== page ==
Fresh crisis over Covid testing
A few RT-PCR machines, used for Covid-19 testing, remained out of order at a time when coronavirus cases are on the rise with the advent of winter.
Experts said the number of daily tests was already low compared to the country’s population and such developments would only aggravate the situation.
Government officials said 172 hospitals have 177 RT-PCR machines across the country. Of them, four to five were out of order. The officials, however, claimed that it did not make any difference since samples meant to be tested with those machines were being sent to labs elsewhere.
The RT-PCR machine at Barishal Sher-e-Bangla Medical College Hospital was out of order for three days from December 3, said the medical college’s virology department head, Akbar Hossain.
“This is the only PCR machine in the entire Barishal division. So, when the machine went out of order, the whole testing process got stuck. We need another machine to ensure uninterrupted testing,” he said, adding that the machine was fixed and the testing would resume today.
Take another example.
Cumilla Medical College Hospital has the only RT-PCR in the district. But lately, the machine started malfunctioning and giving false results. The testing there was suspended on November 30 and resumed yesterday, Md Niatuzzaman, civil surgeon of Cumilla, told The Daily Star.
The Daily Star visited Mugda General Hospital in the capital yesterday and found a notice on the hospital gate that said, “Covid-19 testing remains suspended due to unavoidable reasons.”
A staffer of the hospital’s emergency department said the RT-PCR machine there was out of service. Every day, the machine would test 180-200 samples, he said.
Contacted, Dr Md Habibur Rahman, director of Management Information System (MIS) of the Directorate General of Health Services (DGHS), said, “Machines sometimes go out of order and we try our best to repair them within the shortest possible time. It takes two to five days to repair a RT-PCR machine.”
RT-PCR machines needed regular maintenance. Otherwise, they start to give false results, he said.
DGHS Additional DG Nasima Sultana said the RT-PCR machine in Barishal had already been fixed. Others would be repaired soon too.
“Normally, RT-PCR machines are supposed to be run once a day. But we are using them multiples times since the testing begun. So, these machines would go out of service and it is normal. We, however, are carrying out the tests at other labs to cope with the demand,” she added.
Be-Nazir Ahmed, former director (disease control) of the DGHS, said it was extremely important to ensure uninterrupted testing to fight any possible second wave of the Covid-19 outbreak. He stressed on expanding testing facilities immediately.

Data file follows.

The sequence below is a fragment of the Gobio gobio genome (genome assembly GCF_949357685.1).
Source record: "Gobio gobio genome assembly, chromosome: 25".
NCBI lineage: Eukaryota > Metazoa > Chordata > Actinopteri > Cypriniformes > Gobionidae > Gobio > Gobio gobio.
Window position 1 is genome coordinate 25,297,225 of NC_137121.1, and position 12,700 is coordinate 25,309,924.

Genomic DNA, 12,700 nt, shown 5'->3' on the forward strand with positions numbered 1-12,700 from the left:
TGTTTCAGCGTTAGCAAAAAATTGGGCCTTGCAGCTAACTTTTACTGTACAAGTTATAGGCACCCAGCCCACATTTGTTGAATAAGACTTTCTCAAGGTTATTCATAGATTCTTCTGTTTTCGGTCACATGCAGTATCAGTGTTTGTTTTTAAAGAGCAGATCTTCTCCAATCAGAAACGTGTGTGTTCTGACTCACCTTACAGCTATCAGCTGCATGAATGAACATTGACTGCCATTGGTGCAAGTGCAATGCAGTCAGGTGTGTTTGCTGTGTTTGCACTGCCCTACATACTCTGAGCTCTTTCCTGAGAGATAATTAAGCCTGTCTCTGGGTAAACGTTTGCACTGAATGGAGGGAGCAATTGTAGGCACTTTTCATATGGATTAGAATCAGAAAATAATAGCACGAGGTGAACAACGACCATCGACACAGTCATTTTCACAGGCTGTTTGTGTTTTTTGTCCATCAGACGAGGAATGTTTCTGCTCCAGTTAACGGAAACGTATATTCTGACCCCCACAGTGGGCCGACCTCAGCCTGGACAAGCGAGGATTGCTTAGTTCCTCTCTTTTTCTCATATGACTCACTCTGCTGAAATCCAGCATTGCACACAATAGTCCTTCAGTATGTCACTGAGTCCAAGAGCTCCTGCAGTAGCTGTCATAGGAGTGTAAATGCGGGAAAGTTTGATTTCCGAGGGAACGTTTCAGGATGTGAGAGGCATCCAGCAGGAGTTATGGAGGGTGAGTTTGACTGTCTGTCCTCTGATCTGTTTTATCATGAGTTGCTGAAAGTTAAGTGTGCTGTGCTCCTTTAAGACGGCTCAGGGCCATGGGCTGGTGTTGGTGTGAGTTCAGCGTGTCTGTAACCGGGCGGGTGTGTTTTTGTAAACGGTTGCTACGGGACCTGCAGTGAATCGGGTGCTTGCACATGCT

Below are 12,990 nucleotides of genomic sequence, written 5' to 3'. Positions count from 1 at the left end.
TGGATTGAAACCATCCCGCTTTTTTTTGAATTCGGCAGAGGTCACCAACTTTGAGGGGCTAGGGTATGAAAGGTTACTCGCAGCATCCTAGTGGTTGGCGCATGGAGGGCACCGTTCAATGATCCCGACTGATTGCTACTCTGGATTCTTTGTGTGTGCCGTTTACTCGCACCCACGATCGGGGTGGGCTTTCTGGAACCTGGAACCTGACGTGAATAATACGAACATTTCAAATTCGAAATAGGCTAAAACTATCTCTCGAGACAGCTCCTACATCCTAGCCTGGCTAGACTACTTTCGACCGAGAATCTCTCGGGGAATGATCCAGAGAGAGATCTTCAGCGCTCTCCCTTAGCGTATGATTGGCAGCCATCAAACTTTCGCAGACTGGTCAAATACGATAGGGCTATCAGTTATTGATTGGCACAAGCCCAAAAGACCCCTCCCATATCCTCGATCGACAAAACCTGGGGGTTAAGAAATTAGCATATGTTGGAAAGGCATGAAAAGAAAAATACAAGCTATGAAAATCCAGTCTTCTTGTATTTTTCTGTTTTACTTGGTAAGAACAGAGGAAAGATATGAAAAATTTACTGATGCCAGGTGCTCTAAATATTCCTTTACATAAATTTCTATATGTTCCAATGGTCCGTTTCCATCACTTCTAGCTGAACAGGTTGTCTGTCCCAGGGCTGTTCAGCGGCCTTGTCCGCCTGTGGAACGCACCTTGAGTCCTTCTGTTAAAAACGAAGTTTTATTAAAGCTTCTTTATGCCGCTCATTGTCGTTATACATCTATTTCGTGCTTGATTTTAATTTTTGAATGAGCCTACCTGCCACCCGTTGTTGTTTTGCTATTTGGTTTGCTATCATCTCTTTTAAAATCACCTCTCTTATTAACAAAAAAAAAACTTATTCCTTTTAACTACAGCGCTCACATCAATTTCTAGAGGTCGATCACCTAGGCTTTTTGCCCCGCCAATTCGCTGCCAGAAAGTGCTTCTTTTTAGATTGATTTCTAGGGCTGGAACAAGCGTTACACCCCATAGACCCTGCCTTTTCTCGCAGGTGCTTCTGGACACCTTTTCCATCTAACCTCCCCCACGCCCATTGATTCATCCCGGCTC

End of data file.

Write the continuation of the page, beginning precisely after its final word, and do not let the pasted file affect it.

Testing is important because it lowers the risk of infection, he said.
“The number of daily tests is low in Bangladesh. We need to test around 50,000-60,000 samples every day. When the number remains so low the situation can go out of hand if the RT-PCR machines become non-functional,” he warned.
He reminded that the number of Covid-19 infections and deaths caused by the virus was going up as the cold intensified.
On Saturday, Health Minister Zahid Maleque urged people to get tested for Covid-19. “Patients have to come for tests,” he said, adding that people were not coming for tests.
As of yesterday, the country tested 28,77,538 samples, shows data from the DGHS.
Currently, the total Covid-19 positivity rate in Bangladesh stands at 16.67 percent while the death rate at 1.43pc.
According to www.worldometers.info, 17,398 out of every one million people in the country have so far been tested, whereas the number is 625,164 in the United States, 382,729 in Italy and 106,639 in India.
RT-PCR, in which samples from nose and throat are swabbed, is considered the gold standard for Covid-19 tests.
Health officials, however, said one of the major challenges with PCR machines was that they could not do a huge number of tests in a single day.
Thirty-six people died from Covid-19 and at least 2,198 people tested positive for the virus in 24 hours till 8:30am yesterday, according to a DGHS press release.
The total number of deaths climbed to 6,874 and the death rate stood at 1.43 percent. The country has so far reported 4,79,743 infections, added the release.
The current positivity rate is 15.3 percent while the total positivity rate stands at 16.67 percent.
At least 14,369 samples were tested across the country in those 24 hours. In the meantime, 2,663 Covid-19 patients have recovered, the DGHS added in the release. (News sources: thedailystar.net)